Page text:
The promise seemed risky back in 2008. DHL, a subsidiary of Deutsche Post AG, promised to create 3,500 jobs at Leipzig Halle Airport if the state government in Saxony coughed up a €350 million ($425.95 million) subsidy. The agreement has worked out well for both DHL and Saxony.
“This year, DHL will employ another 400 workers,” said Markus Otto, vice president of aviation at DHL Germany, bringing the total up to 4,000 employees.
People in the state of Saxony can thank the farsightedness of their politicians for creating the success story at Leipzig Halle Airport, now Europe’s fastest growing air cargo airport with a 69 percent increase since 2009. And because those politicians categorically rejected a ban on nighttime flights, production facilities for companies including Bayer, BMW, DB Schenker and Porsche have sprouted up like mushrooms in the area around the airport.
Frankfurt Airport – Germany’s most important cargo hub where nearly half of all air freight in the country is handled – can only dream of such support.
“The ban on nighttime flying has cost us €40 million in returns”
Since November 2011, when new regulations banned flights from taking off or landing after 11 p.m., Frankfurt has been bleeding cargo business. The amount of cargo handled has dropped 8 percent compared with 2010 ― the last year when nighttime flights were allowed. Other airports without nighttime flight bans are cashing in, especially Schiphol Airport in Amsterdam, where tonnage increased by 1.8 percent, despite a global air cargo crisis.
This increase has serious repercussions for the air cargo operators based in Frankfurt. “The ban on nighttime flying has cost us €40 million in returns,” Peter Gerber, chairman of the executive board of Lufthansa Cargo told Handelsblatt.
There is little the company can do, however. It operates a major hub in Frankfurt, where almost half of all freight is unloaded from the bellies of passenger airplanes. Lufthansa remains committed to Frankfurt, despite the ban on nighttime flights, and is expanding its presence there with an additional €2 billion in construction.
Still, the dwindling amount of cargo handling is likely to continue. “A creeping decline is to be feared in Frankfurt,” said Henning Dieter, branch manager responsible for airfreight at DHL Global Forwarding in Frankfurt. “We are glad to be in Germany, but also have nothing against Brussels or Amsterdam.”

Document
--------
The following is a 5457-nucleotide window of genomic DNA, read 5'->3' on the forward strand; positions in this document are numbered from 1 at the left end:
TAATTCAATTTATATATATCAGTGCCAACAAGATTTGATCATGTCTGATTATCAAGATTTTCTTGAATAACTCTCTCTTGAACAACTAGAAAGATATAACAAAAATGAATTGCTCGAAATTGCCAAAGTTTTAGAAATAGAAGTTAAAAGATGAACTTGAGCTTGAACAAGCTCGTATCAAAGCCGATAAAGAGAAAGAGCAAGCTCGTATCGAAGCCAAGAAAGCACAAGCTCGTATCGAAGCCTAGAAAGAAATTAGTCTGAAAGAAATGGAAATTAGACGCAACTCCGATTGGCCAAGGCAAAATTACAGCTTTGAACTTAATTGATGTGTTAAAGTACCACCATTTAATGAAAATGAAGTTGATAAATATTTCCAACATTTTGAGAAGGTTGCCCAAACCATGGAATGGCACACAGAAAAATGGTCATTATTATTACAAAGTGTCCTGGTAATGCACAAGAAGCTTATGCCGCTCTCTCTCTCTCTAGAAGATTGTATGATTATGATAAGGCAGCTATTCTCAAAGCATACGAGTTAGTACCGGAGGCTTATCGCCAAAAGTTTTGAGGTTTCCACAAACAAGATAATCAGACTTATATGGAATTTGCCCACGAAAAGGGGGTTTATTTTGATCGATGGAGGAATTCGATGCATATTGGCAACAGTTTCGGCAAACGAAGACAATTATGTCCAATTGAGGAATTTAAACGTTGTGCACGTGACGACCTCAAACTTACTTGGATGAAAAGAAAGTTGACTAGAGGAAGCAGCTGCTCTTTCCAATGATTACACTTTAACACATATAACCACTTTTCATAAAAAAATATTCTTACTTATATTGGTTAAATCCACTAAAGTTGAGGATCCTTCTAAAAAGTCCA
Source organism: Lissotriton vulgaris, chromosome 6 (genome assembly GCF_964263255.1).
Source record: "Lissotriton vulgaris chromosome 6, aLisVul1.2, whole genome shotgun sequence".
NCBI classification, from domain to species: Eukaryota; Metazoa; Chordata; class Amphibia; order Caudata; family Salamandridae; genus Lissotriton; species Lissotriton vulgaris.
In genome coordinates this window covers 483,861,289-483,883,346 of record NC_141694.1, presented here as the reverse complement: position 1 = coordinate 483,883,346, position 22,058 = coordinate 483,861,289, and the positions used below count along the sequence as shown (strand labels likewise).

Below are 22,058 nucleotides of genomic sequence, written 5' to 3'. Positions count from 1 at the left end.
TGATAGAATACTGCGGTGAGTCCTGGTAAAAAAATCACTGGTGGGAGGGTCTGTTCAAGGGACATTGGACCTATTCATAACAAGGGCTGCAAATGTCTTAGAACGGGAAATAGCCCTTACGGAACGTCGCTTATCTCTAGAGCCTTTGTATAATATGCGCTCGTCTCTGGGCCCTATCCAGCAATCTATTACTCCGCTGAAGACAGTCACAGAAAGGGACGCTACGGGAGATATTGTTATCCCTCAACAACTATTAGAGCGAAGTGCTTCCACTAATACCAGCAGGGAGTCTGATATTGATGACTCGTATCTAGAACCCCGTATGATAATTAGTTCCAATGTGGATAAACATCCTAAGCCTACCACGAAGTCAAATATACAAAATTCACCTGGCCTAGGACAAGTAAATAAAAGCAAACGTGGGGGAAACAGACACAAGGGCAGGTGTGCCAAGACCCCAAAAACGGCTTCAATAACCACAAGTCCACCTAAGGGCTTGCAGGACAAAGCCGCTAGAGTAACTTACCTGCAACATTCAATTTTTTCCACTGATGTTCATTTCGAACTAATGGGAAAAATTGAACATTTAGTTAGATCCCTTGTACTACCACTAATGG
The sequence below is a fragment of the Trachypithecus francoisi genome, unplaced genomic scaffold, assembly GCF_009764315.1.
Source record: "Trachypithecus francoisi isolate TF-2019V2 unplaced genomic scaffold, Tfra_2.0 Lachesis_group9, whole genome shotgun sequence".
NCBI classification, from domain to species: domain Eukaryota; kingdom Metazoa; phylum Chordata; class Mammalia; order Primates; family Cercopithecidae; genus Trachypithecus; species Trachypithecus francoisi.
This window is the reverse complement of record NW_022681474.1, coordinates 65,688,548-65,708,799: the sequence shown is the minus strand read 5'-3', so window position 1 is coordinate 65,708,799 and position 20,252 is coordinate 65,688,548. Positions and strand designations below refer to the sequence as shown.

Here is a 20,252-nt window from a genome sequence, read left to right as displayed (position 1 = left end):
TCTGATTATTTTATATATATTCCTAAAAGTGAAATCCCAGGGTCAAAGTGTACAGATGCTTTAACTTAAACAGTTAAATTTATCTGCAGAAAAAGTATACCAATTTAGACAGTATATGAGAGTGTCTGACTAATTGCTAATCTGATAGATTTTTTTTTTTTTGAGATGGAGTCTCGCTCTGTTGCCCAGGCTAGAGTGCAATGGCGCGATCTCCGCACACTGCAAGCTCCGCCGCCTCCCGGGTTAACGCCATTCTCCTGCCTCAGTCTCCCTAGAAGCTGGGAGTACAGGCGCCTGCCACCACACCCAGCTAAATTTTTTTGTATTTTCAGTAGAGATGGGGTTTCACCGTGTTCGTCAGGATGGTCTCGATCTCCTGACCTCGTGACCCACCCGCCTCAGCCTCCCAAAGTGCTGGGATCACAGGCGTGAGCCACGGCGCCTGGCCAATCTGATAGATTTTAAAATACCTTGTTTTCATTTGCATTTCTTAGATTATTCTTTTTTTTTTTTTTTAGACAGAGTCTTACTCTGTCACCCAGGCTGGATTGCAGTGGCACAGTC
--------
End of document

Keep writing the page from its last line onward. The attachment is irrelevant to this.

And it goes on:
Lufthansa remains committed to Frankfurt, despite the ban on nighttime flights, and is expanding its presence there with an additional €2 billion in construction.
Industry representatives blame politics for Frankfurt losing ground to international competitors in Amsterdam, Luxembourg, Milan and Istanbul. The German government recently imposed a national air passenger tax along with the ban on nighttime flying, while the European Union approved a unilateral cap on carbon dioxide emissions cap and trade. These taxes and fees will cost Lufthansa €30 million per year while competitors from the United States, China and the Persian Gulf remain untouched.
And there’s more grim news. Since the aviation industry is excluded from the trade agreements reached by the World Trade Organization in Geneva, German air carriers must compete with state-subsidized airlines such as Etihad, Emirates and Qatar. Those government subsidies also benefit their home airports in Abu Dhabi, Dubai and Doha.
Even equal treatment within the European Union has yet to happen. While an import customs duty tax of 19 percent is withheld directly at German airports, authorities in the Netherlands defer payment until resale, which makes a detour through Amsterdam more financially attractive by preserving liquidity.
Fraport, the management company at the Frankfurt Airport, is desperately throwing money at the problem, spending €300 million alone for noise protection, according to Anke Giesen, a member of the Fraport executive board and director of operations. But with the nighttime flying ban in effect, that’s money Fraport probably should’ve saved.
This article was translated by David Andersen. Jeff Borden contributed to this story. To contact the author: email@example.com